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The Spanish Lawyer Online

Antonio Flores’ Blog

Thoughts about laws and regulations which affect foreigners in Spain

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Posts Tagged ‘community of owners spain’

Can Presidents of Communities of Owners receive Remuneration?

April 6th, 2015

PROPERTY owners are filing increasing numbers of complaints about presidents of the comunidad de propietarios (community of owners) in their buildings.

Abuses of power, passiveness, overstepping legal boundaries, refusal to call annual general meetings and to sanction budgets, unauthorised maintenance and using community funds without approval are common grievances.

Considering that this is technically a non-remunerated post, this may sound like unnecessary aggravation for the presidents. However, could it be that some community presidents are being paid salaries or taking backhanders, and as result, acting like a toxic workplace bosses?

We shall leave the second scenario for now – as it is difficult to prove – and address the main question: are presidents of communities of owners entitled to remuneration?

The Horizontal Property Act is mute on this point as it neither endorses or bans it. Caselaw on the contrary is more specific, giving the following clues:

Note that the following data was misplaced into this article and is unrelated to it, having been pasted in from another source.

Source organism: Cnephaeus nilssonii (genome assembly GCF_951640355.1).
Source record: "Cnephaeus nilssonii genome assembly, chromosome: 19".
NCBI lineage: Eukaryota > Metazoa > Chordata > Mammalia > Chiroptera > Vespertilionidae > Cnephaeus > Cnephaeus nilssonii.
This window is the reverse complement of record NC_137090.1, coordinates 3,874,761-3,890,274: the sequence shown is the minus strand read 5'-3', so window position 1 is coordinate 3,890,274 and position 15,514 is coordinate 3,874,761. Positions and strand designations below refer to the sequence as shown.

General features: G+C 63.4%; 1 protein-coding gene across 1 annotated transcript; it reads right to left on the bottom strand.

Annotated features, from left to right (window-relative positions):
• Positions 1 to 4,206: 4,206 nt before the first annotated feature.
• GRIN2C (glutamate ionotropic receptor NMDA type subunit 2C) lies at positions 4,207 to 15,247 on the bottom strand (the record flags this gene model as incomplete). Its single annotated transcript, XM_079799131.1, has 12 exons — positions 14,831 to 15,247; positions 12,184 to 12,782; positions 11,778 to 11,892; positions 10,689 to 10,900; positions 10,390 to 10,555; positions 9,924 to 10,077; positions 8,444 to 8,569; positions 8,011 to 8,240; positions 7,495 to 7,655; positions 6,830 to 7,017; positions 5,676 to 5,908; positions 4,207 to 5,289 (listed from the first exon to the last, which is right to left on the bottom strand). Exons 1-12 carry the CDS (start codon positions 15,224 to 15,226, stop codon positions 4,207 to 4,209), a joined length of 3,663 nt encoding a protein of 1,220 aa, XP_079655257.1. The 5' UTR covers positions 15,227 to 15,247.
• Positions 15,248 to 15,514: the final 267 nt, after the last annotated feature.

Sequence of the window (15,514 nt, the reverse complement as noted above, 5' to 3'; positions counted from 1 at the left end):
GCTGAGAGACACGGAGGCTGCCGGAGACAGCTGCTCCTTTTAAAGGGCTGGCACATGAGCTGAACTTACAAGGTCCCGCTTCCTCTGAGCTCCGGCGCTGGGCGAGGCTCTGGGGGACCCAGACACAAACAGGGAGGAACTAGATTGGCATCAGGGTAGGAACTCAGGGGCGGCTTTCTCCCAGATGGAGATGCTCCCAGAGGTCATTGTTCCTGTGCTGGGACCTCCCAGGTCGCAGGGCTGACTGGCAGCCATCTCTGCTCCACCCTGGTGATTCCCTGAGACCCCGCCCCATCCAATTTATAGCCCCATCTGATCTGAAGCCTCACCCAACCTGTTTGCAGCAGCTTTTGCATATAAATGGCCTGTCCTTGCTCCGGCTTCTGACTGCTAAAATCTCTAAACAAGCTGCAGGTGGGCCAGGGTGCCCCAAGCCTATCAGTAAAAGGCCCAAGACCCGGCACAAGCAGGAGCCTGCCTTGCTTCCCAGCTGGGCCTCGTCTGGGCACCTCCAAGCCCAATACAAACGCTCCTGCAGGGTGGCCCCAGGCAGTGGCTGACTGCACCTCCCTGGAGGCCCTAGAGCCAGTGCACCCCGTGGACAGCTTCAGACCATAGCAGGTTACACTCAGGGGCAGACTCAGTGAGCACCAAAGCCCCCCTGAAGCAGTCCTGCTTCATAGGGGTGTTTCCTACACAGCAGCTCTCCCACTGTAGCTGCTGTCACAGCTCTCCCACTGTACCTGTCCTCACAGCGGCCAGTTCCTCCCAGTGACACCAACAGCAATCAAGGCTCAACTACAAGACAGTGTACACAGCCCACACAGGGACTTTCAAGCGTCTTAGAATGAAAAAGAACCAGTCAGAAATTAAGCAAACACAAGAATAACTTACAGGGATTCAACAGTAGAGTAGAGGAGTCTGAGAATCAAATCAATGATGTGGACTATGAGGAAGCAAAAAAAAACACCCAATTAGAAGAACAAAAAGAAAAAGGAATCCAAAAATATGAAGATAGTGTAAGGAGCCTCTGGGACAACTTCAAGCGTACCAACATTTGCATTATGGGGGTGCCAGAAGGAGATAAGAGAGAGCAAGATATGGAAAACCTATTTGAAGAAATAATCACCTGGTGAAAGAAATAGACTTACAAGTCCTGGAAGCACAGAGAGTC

The Appeal Courts of Malaga, the Balearics and Tenerife have declared that presidents cannot have a fixed remuneration although

they may be compensated for the costs and trouble inherent to carrying out the job of President.

The Appeal Court in Las Palmas holds a contradictory case where statutes specifically state: “

the President of a specific Community will not generate remuneration,

adding however

this prohibition is not incompatible with covering representation expenses, more or less modest, against submission of receipts or invoices for the most relevant expenses.

The appeal court in Granada is more restrictive and states:

while prima facie the job of President is pro bono, such a mandate is not incompatible with receiving consideration by the community.

In this case, an AGM resolution where the president was exonerated of paying his monthly fee was deemed void because it

altered the coefficients of ownership within the community of owners … and a professionally remunerated administrator can do this job.